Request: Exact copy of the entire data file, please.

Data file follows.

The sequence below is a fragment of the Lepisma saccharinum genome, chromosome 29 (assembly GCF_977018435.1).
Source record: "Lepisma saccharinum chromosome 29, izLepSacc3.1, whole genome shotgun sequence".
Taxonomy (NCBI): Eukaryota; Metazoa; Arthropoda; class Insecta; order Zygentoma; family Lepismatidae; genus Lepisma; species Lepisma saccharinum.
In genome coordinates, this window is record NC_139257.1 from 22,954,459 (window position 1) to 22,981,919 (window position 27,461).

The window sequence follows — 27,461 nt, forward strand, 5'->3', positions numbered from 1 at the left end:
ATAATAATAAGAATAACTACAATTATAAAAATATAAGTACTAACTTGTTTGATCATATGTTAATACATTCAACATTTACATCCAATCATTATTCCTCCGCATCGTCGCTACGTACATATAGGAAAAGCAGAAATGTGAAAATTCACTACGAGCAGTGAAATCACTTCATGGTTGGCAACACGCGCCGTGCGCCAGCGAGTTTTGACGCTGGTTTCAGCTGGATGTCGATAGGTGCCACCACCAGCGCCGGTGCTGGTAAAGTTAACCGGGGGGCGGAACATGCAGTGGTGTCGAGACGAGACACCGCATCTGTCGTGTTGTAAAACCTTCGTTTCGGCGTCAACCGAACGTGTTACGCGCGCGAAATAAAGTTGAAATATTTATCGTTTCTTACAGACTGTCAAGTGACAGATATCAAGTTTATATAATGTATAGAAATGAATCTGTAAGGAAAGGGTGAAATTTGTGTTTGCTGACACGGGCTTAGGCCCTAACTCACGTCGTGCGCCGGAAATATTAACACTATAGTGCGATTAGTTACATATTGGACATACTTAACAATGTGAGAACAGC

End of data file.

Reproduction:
The sequence below is a fragment of the Lepisma saccharinum genome, chromosome 29 (assembly GCF_977018435.1).
Source record: "Lepisma saccharinum chromosome 29, izLepSacc3.1, whole genome shotgun sequence".
Taxonomy (NCBI): Eukaryota; Metazoa; Arthropoda; class Insecta; order Zygentoma; family Lepismatidae; genus Lepisma; species Lepisma saccharinum.
In genome coordinates, this window is record NC_139257.1 from 22,954,459 (window position 1) to 22,981,919 (window position 27,461).

The window sequence follows — 27,461 nt, forward strand, 5'->3', positions numbered from 1 at the left end:
ATAATAATAAGAATAACTACAATTATAAAAATATAAGTACTAACTTGTTTGATCATATGTTAATACATTCAACATTTACATCCAATCATTATTCCTCCGCATCGTCGCTACGTACATATAGGAAAAGCAGAAATGTGAAAATTCACTACGAGCAGTGAAATCACTTCATGGTTGGCAACACGCGCCGTGCGCCAGCGAGTTTTGACGCTGGTTTCAGCTGGATGTCGATAGGTGCCACCACCAGCGCCGGTGCTGGTAAAGTTAACCGGGGGGCGGAACATGCAGTGGTGTCGAGACGAGACACCGCATCTGTCGTGTTGTAAAACCTTCGTTTCGGCGTCAACCGAACGTGTTACGCGCGCGAAATAAAGTTGAAATATTTATCGTTTCTTACAGACTGTCAAGTGACAGATATCAAGTTTATATAATGTATAGAAATGAATCTGTAAGGAAAGGGTGAAATTTGTGTTTGCTGACACGGGCTTAGGCCCTAACTCACGTCGTGCGCCGGAAATATTAACACTATAGTGCGATTAGTTACATATTGGACATACTTAACAATGTGAGAACAGC